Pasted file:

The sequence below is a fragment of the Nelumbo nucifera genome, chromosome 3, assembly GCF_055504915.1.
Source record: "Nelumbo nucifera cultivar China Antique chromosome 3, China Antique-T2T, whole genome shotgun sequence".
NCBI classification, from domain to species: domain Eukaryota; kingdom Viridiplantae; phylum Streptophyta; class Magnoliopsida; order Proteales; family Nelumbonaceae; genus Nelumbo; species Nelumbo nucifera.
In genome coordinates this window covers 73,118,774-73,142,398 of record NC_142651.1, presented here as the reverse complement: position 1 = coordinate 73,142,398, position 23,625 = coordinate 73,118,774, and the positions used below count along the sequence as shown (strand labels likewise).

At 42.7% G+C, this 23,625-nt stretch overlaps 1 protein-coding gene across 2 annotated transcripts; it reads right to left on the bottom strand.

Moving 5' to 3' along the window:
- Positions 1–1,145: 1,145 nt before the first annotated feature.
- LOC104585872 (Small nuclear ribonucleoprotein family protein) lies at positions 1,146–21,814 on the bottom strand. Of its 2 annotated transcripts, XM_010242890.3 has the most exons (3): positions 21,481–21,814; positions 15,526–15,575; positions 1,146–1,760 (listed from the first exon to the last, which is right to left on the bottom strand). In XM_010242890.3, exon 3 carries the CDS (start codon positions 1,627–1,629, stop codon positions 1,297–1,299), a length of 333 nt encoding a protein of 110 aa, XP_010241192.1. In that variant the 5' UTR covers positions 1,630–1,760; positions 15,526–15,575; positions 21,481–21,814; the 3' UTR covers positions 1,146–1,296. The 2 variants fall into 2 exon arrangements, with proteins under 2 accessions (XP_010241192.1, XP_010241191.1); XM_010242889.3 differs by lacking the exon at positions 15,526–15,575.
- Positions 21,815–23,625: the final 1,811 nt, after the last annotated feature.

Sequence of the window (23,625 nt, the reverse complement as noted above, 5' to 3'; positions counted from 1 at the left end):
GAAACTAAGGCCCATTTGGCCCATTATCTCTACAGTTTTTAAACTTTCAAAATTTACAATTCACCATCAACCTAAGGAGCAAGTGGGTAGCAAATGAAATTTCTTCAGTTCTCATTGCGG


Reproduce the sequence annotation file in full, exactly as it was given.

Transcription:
The sequence below is a fragment of the Nelumbo nucifera genome, chromosome 3, assembly GCF_055504915.1.
Source record: "Nelumbo nucifera cultivar China Antique chromosome 3, China Antique-T2T, whole genome shotgun sequence".
NCBI classification, from domain to species: domain Eukaryota; kingdom Viridiplantae; phylum Streptophyta; class Magnoliopsida; order Proteales; family Nelumbonaceae; genus Nelumbo; species Nelumbo nucifera.
In genome coordinates this window covers 73,118,774-73,142,398 of record NC_142651.1, presented here as the reverse complement: position 1 = coordinate 73,142,398, position 23,625 = coordinate 73,118,774, and the positions used below count along the sequence as shown (strand labels likewise).

At 42.7% G+C, this 23,625-nt stretch overlaps 1 protein-coding gene across 2 annotated transcripts; it reads right to left on the bottom strand.

Moving 5' to 3' along the window:
- Positions 1–1,145: 1,145 nt before the first annotated feature.
- LOC104585872 (Small nuclear ribonucleoprotein family protein) lies at positions 1,146–21,814 on the bottom strand. Of its 2 annotated transcripts, XM_010242890.3 has the most exons (3): positions 21,481–21,814; positions 15,526–15,575; positions 1,146–1,760 (listed from the first exon to the last, which is right to left on the bottom strand). In XM_010242890.3, exon 3 carries the CDS (start codon positions 1,627–1,629, stop codon positions 1,297–1,299), a length of 333 nt encoding a protein of 110 aa, XP_010241192.1. In that variant the 5' UTR covers positions 1,630–1,760; positions 15,526–15,575; positions 21,481–21,814; the 3' UTR covers positions 1,146–1,296. The 2 variants fall into 2 exon arrangements, with proteins under 2 accessions (XP_010241192.1, XP_010241191.1); XM_010242889.3 differs by lacking the exon at positions 15,526–15,575.
- Positions 21,815–23,625: the final 1,811 nt, after the last annotated feature.

Sequence of the window (23,625 nt, the reverse complement as noted above, 5' to 3'; positions counted from 1 at the left end):
GAAACTAAGGCCCATTTGGCCCATTATCTCTACAGTTTTTAAACTTTCAAAATTTACAATTCACCATCAACCTAAGGAGCAAGTGGGTAGCAAATGAAATTTCTTCAGTTCTCATTGCGG